The spectacle of American boys fighting in far-away rice paddies cried out for some geopolitical rationalization
The Vietnamese general who put an end to French rule in his country in 1954, and threw the Americans out of Saigon in 1975, Vo Nguyen Giap, died last week aged 102. But what sort of world was it, in which an underdeveloped nation could twice defeat Western colonialism?
France was exhausted after World War II, and had to defend its positions not only in Southeast Asia, but also more pressingly in North Africa; 1954 witnessed the catastrophe of Dien Bien Phu and the outbreak of rebellion in Algeria, which, unlike Morocco and Tunisia, was classed as national territory of France. But the US, which succeeded France as professed defender of Western interests in that part of the world, was in the 1960s at the height of its power. After years of stepping up its mission, Washington went in up to its neck in 1965.
The spectacle of American boys fighting in far-away rice paddies to sustain a Vietnamese faction against a pro-communist national insurrection, cried out for some geopolitical rationalization for external consumption. Thus was born the domino theory, according to which, if the Vietnamese domino were allowed to fall, the other pieces of French Indochina (Laos and Cambodia) would go the same way, with Thailand, Malaysia, Burma and Indonesia next in line.
The dominos did not behave as the theory predicted
The dominos did not, however, behave as theory predicted. True, a communist regime also took hold in neighboring Cambodia, but as the product of a native insurrection; while in Laos the neutralist leader Souvanna Phouma's almost supernatural balancing act could not be indefinitely sustained. But those dominos were not precisely the ones that the Hanoi regime would have knocked over. In Cambodia, Khieu Samphan headed a regime of extreme communist line, but above all genocidal of its own people, whose independence annoyed the unified Vietnam produced by recent victory. The resulting Vietnamese intervention set up a friendly government in Phnom Penh. But reality was still refractory to a theory of dominos that were not uniformly communist.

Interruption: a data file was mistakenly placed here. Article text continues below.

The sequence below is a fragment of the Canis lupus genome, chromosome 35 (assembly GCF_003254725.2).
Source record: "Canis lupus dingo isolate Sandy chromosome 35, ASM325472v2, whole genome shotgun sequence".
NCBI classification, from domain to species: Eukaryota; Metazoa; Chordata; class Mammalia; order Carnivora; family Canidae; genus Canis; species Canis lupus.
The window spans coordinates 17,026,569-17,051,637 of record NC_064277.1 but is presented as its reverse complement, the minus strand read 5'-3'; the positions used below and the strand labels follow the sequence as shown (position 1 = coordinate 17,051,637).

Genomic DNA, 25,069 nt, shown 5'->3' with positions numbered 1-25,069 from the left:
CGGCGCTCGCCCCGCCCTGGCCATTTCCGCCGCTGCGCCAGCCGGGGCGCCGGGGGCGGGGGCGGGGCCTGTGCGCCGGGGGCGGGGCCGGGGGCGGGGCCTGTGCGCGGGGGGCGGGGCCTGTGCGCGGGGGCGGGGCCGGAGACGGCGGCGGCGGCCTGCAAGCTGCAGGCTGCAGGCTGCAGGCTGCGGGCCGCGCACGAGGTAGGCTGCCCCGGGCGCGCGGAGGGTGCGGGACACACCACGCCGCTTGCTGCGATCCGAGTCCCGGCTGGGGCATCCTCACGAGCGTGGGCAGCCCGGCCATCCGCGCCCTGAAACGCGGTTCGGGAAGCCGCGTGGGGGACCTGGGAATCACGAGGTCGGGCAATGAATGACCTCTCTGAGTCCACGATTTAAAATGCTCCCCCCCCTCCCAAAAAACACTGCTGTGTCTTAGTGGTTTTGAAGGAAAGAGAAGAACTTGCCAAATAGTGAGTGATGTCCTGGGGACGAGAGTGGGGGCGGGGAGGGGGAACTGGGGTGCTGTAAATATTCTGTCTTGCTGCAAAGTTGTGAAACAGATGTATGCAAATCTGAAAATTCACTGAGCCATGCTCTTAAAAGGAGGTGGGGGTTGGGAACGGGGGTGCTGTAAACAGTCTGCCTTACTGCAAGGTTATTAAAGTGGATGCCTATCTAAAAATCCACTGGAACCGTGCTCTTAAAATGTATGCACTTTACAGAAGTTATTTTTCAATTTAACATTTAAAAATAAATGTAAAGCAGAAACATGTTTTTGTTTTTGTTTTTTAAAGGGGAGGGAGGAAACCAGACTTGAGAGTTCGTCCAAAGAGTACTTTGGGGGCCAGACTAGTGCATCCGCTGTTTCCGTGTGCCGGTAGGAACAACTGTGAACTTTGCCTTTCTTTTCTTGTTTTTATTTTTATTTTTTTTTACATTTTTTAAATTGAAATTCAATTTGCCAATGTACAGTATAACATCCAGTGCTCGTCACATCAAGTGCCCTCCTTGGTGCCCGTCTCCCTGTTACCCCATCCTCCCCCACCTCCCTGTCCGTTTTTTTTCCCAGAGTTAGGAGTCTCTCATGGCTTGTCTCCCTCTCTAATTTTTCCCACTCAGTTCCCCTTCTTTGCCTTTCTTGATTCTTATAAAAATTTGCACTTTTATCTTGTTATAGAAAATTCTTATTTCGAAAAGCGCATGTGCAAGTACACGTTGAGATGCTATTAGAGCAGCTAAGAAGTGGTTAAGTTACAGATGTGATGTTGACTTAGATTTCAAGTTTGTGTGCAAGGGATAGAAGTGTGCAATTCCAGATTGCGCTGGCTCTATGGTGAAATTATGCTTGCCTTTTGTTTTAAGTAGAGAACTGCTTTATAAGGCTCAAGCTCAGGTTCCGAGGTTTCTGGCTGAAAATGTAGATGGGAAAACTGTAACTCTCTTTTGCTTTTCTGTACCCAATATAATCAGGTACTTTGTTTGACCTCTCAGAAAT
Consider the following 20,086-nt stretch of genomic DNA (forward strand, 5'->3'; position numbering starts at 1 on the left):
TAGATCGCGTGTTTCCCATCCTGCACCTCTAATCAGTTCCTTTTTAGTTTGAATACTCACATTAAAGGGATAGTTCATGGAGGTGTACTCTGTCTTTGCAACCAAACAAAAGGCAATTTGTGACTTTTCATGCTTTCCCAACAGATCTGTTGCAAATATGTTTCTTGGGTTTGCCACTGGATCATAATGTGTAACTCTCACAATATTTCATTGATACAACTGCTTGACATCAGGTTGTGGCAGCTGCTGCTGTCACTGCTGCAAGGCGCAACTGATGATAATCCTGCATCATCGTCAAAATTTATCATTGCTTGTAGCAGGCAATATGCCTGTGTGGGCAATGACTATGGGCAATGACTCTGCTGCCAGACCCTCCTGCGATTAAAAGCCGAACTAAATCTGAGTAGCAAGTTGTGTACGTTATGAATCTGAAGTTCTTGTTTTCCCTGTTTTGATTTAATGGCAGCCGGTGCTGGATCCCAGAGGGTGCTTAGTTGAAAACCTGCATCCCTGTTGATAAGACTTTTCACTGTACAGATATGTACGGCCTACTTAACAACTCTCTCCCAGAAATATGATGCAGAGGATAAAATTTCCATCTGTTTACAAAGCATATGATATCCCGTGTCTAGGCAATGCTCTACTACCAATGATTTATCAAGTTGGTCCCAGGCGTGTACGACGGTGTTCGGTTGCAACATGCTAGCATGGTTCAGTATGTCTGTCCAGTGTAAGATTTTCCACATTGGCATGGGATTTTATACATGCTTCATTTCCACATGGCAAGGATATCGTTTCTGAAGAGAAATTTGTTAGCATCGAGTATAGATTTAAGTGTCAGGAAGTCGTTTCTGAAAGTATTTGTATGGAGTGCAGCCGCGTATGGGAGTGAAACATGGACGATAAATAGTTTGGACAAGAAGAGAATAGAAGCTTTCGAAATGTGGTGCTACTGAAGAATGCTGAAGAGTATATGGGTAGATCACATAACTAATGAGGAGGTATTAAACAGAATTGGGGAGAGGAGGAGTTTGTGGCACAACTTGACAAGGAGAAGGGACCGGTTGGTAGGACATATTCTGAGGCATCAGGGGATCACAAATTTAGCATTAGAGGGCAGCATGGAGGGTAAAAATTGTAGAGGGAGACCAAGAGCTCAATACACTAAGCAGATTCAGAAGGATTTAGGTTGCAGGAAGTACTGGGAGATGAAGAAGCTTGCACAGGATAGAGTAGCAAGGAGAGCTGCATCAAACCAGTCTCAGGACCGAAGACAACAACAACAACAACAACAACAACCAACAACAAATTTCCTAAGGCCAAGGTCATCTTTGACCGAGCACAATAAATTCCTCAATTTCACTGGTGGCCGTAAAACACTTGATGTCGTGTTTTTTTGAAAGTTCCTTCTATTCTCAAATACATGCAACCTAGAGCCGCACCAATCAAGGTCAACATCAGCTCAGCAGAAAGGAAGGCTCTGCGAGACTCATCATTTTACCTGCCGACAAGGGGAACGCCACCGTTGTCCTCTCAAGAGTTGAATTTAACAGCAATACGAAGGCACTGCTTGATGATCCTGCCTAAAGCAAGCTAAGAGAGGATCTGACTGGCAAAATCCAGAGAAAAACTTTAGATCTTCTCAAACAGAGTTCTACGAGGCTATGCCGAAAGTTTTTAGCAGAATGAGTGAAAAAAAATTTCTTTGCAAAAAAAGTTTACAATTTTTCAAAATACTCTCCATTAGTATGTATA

China, which did not want any hegemonic power on its southern frontier, invaded Vietnam in 1979. The war amounted to a mere raid on the north of the country, leaving no convincing proof that a "lesson" had been handed to Hanoi, as Beijing trumpeted, and the strategic balance in the region underwent no change at all. Such mutually incompatible strategic aspirations annulled any urge to expansion, so that it was business as usual for the dominos further afield. Malaysia, with an insurrection supported by the ethnic Chinese third of the population, failed to rise to the victory of a Vietnamese communism that felt closer to Moscow out of fear of Beijing; and Burma, or Myanmar, went calmly on with its small-scale multiple conflict with various guerrilla movements, though one of these was philo-Chinese.
The political stabilization of the peninsula soon showed how the Vietnam war, Washington's first drubbing in Asia (counting Korea as a win or draw) had been entirely useless. Some 60,000 US soldiers, as well as two or three million Vietnamese, dead or missing, and the devastation of the land, at a cost of billions of dollars, had not weakened the American superpower, which went one being primus inter pares in the global bipolarity it shared with the USSR. It could not even be said that America's "reputation" - which was the Count-Duke of Olivares' overriding concern when 17th-century Spain poured its lifeblood into far-away wars - had suffered any serious damage.
A different reality is that perceived now in the US, which is trying to withdraw from Afghanistan without leaving behind it the collapse of a sham regime; while forgetting the Iraq adventure, which has only benefited Tehran; and sidestepping the Iranian nuclear problem with the Syrian war as pretext. But there is no intervening continuity of dominos falling one after another. Giap's victories were not precursors of the present low ebb of American power.